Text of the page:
If you've ever had a migraine headache or even know someone who has you will realise how devastating they can be. The International Headache Society defines migraine headache as a headache that has the following characteristics:
• Lasts 4 to 72 hours
• Has a pulsating quality
• Moderate to severe intensity
• Aggravated by physical activity
• Associated with nausea and light sensitivity.
A migraine headache can also be associated with symptoms such as numbness of the face or extremities and visual disturbance. It is important to stress that not all migraine headaches have all these characteristics. About 25% of migraine headache sufferers describe symptoms that can signal the onset of a migraine the night before. These include a feeling of elation, craving for sweet foods or excessive yawning. Between 25 and 40% of sufferers experience a visual aura at some time.
Causes of migraine
Individual sufferers usually work out what their triggers are. These can include food, stress, heat and cold, strong smells, emotional upheavals, hormonal fluctuations or back and neck pain. About half of migraine sufferers have a family history of this. From a medical perspective it is generally agreed that a migraine headache is linked to a spasm of the main artery leading to the brain. Studies have shown that this dilates during an attack and returns to normal afterwards.
Treatments for migraine headache
Most treatments include lifestyle modifications and avoiding the things that trigger an attack. However there are a range of medications that can help.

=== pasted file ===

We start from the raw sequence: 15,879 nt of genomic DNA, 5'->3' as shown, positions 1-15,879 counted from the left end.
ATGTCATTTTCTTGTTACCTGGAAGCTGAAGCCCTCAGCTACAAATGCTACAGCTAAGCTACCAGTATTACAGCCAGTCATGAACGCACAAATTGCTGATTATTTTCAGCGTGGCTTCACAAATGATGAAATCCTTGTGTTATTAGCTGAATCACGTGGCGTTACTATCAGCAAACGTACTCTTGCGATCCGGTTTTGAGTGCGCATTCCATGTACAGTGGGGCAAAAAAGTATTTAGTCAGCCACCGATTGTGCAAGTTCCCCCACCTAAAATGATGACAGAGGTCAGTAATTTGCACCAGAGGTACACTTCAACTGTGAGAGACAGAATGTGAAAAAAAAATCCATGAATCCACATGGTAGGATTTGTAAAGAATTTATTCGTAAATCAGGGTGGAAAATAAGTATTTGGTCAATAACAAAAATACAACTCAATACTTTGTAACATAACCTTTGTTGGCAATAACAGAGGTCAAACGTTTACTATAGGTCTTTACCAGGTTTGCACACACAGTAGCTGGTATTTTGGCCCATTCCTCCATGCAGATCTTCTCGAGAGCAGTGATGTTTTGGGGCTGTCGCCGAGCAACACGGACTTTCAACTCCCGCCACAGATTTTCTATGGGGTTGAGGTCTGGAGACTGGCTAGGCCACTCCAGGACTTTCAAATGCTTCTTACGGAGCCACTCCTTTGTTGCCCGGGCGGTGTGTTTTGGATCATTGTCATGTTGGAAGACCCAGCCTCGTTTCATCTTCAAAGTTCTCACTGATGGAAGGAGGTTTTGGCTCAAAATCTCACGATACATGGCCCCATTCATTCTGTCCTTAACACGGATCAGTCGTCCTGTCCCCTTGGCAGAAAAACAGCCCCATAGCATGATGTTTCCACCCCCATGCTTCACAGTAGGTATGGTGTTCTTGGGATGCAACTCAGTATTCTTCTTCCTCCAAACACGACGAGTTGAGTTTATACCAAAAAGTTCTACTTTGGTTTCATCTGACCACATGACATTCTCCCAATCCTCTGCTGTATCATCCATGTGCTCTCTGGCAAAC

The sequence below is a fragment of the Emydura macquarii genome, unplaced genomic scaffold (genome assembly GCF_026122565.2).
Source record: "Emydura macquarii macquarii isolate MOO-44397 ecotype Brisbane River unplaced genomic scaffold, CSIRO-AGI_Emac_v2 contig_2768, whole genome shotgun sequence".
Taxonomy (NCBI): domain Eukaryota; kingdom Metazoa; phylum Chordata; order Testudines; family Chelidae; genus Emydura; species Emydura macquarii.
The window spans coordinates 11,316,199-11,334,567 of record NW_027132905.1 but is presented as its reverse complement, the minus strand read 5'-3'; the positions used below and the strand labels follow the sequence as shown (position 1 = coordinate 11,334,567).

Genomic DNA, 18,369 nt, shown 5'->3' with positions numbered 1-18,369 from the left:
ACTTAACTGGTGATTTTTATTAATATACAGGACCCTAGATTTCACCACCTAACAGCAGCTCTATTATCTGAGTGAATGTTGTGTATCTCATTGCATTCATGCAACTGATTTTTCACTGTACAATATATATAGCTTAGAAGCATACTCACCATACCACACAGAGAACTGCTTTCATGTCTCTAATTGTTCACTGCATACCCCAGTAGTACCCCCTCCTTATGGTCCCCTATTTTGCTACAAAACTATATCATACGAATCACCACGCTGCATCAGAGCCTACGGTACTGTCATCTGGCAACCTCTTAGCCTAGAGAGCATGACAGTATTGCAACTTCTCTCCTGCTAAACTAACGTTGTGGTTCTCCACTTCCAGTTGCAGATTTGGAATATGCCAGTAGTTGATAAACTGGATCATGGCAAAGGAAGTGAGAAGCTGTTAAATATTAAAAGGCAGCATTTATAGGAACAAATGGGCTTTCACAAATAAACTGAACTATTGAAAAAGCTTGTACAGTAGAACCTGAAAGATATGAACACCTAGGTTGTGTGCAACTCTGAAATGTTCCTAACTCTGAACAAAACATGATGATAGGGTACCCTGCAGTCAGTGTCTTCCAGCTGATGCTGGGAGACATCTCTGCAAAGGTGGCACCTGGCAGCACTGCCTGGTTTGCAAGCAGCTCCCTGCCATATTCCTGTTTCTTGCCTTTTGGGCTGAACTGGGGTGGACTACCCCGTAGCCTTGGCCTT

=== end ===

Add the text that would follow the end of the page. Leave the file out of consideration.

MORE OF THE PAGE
- Over the counter analgesics (paracetamol, aspirin) or stronger analgesics if the attack is acute.
- Nonsteroidal anti-inflammatory products such as Iboprofen, Brufen and Naprosyn. Stronger products than these can also be used.
- Triptans such as Imigran, Naramig and Zomig that are based on the serotonin molecule.
- Ergotamine compounds such as Cafergot that provide relief by constricting blood vessels.
- Anti emetic drugs to reduce nausea
How the right pillow can help
Research has demonstrated that when the nerves in the upper neck are irritated they can cause pain in the head and face, temples, forehead and behind the eyes. Irritation or pressure that affects these nerves can trigger a migraine headache. This can occur from poor sleeping posture, or sleeping on an unsuitable pillow. A correct pillow is one that keeps your vertebrae in its correct and natural position, minimising any nerve irritation and protecting your long term spinal health.
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